Every day, journalists across the globe publish new stories on climate change that spark meaningful conversations. We live in a new social web ecosystem. This means that thousands of users view, share, and engage with content every minute. With billions invested in climate change research, there is no shortage of new information. Synthesio analyzed the way that this information is shared on the internet and how it affects the path of discourse online. In our in-depth climate change report, Synthesio’s game-changing social media monitoring software detected significant insights into global warming discussions.

Who is talking about climate change?

A great way to understand audiences who are concerned about climate change is through social media monitoring. The chart below shows that young people between the ages of 18 and 35 lead the online conversation. 


This trend is partially due to the wide-scale usage of these age groups of social media, but also because this generation feels a great deal of environmental responsibility. 

Before today’s internet savvy generation, the repercussions of climate change were widely unknown and not discussed publically. Thanks to dedicated individuals sharing their opinions about the environment online, news media has increased coverage of global warming.  These outlets serve to further disseminate the information to others. 

What are they talking about?

We used Synthesio’s sophisticated social media monitoring software to query for top hashtags in the past year related to climate change.  Our dashboard showed us that #ClimateCrisis, #Drought, #ClimateAction, #ClimateEmergency, and #RenewableEnergy were some of the most popular.


Tracking hashtag usage is an effective way of seeing trending conversations on social networks. These key phrases indicate people’s worry about all angles of global warming. The use of specific words like “crisis” and “emergency” convey the urgency of the quickly worsening reality. “Drought” and “action” suggest that people are actively turning to social media to organize events with tangible effects.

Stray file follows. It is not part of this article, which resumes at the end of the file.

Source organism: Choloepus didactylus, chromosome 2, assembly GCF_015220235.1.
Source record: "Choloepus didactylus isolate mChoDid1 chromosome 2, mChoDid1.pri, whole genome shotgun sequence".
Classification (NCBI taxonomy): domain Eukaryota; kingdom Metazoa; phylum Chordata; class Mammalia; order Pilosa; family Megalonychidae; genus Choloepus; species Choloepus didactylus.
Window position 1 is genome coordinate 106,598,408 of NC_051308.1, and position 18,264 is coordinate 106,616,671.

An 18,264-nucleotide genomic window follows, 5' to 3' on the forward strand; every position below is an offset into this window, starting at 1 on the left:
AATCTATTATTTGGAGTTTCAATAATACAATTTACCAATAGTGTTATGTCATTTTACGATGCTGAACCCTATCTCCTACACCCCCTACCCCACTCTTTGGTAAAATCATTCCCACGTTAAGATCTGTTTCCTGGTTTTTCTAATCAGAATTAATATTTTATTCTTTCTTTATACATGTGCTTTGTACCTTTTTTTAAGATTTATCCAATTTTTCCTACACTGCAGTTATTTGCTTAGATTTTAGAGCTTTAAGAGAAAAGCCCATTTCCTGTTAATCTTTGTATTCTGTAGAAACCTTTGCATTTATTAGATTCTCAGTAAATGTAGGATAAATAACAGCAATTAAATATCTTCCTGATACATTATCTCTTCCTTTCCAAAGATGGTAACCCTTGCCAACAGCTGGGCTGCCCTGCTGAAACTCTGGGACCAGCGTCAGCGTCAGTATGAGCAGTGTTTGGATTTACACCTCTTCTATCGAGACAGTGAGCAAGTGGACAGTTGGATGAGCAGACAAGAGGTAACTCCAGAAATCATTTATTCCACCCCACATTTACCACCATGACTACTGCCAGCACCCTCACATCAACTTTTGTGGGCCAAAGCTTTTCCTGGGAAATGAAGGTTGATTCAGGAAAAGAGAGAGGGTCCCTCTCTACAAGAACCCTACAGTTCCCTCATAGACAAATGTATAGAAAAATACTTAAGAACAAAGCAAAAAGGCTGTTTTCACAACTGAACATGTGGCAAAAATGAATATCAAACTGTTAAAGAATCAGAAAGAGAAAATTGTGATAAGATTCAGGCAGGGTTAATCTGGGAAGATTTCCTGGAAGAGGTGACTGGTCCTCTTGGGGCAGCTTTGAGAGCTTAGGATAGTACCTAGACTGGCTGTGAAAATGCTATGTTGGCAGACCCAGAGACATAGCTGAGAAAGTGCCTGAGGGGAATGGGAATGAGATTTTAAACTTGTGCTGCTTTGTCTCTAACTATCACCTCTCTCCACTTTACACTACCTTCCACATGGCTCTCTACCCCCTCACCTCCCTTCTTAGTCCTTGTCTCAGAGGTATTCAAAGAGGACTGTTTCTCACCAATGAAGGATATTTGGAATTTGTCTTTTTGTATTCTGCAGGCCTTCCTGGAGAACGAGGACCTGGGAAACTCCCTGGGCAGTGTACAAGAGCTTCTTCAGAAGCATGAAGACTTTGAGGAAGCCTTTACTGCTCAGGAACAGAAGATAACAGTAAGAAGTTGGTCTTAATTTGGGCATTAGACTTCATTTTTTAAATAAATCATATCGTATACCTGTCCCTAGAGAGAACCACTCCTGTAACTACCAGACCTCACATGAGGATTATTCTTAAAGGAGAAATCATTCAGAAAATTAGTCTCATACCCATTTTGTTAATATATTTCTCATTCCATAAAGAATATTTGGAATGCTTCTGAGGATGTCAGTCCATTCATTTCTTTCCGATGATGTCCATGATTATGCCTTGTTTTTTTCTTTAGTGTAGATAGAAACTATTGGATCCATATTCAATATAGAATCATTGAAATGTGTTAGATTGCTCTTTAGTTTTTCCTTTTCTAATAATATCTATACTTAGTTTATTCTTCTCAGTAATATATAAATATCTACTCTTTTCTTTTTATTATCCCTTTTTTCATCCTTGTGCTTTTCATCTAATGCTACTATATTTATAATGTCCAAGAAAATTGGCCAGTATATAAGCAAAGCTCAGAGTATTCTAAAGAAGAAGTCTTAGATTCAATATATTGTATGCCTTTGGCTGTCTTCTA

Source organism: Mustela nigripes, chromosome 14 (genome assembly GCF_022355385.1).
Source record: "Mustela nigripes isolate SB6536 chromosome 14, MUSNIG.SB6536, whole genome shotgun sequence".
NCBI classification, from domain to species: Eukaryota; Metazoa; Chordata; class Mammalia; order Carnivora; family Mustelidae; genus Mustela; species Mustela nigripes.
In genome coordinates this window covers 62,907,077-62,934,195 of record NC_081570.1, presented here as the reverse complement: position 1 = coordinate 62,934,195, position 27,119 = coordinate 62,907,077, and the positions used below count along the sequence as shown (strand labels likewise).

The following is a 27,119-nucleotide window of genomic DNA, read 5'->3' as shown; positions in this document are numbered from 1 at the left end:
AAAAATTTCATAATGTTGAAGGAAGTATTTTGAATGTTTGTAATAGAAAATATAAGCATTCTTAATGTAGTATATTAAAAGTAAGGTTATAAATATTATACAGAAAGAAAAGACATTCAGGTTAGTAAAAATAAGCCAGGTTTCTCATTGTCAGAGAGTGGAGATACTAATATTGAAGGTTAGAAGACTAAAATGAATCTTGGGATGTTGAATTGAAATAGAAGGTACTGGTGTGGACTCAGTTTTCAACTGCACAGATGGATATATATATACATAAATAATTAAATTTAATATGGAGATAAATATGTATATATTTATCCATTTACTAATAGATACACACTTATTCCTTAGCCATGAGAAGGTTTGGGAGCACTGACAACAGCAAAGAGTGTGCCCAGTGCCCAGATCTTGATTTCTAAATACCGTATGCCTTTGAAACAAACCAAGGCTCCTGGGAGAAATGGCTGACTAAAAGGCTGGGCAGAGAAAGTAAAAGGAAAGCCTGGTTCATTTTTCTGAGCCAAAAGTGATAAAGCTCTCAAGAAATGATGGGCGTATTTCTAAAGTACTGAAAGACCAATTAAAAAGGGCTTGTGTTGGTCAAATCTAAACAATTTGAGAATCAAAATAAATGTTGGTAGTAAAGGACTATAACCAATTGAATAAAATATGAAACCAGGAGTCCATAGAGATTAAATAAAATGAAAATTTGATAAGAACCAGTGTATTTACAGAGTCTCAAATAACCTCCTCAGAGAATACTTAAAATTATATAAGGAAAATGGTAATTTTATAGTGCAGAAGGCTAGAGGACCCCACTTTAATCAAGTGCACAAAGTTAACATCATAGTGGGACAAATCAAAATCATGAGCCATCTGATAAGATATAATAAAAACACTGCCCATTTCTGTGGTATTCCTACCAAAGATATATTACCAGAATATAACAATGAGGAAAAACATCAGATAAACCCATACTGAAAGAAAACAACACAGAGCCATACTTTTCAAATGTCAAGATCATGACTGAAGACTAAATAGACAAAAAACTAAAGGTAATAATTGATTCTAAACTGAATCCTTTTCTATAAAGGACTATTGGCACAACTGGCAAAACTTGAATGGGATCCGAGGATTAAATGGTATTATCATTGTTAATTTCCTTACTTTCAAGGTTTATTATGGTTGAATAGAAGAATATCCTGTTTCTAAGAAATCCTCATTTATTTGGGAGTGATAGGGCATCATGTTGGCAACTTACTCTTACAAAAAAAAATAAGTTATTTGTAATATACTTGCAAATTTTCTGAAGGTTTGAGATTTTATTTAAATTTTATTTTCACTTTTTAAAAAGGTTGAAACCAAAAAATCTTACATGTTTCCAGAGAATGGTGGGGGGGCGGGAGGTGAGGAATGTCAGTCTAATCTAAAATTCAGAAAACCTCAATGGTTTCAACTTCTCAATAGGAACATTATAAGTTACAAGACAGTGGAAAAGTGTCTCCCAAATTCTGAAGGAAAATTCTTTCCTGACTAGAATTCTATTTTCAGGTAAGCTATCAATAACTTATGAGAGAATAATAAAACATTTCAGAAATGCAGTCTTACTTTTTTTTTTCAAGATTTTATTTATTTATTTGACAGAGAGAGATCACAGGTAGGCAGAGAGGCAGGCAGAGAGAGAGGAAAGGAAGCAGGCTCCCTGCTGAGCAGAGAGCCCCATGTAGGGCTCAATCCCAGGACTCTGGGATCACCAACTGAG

But people still don’t believe it’s real, right?

In spite of extensive scientific recording, there is a small but present population of people who don’t believe that climate change is real. According to a 2016 Ipsos survey of 17,179 adults across 23 countries, the highest percent of people who say that “human activity does not cause global warming,” came from the U.S. However, the 22% reported by Ipsos may not be entirely accurate today, as evidenced by the shifting timeline below. 


Who is buying into this whole “hoax” thing?

As it turns out when we queried for the keywords “hoax,” “conspiracy,” and “myth, a particular demographic emerged. The majority are middle-aged, between 45 and 55 years old. Additionally, 76% of online users posting in conjunction with these queried words are male.


In the age of misinformation, it is more important than ever that people get news from reliable, accredited sources rather than just listening to online noise. 

If you’re looking for more information fueled by the world’s most advanced social listening platform, download the full Climate Change Report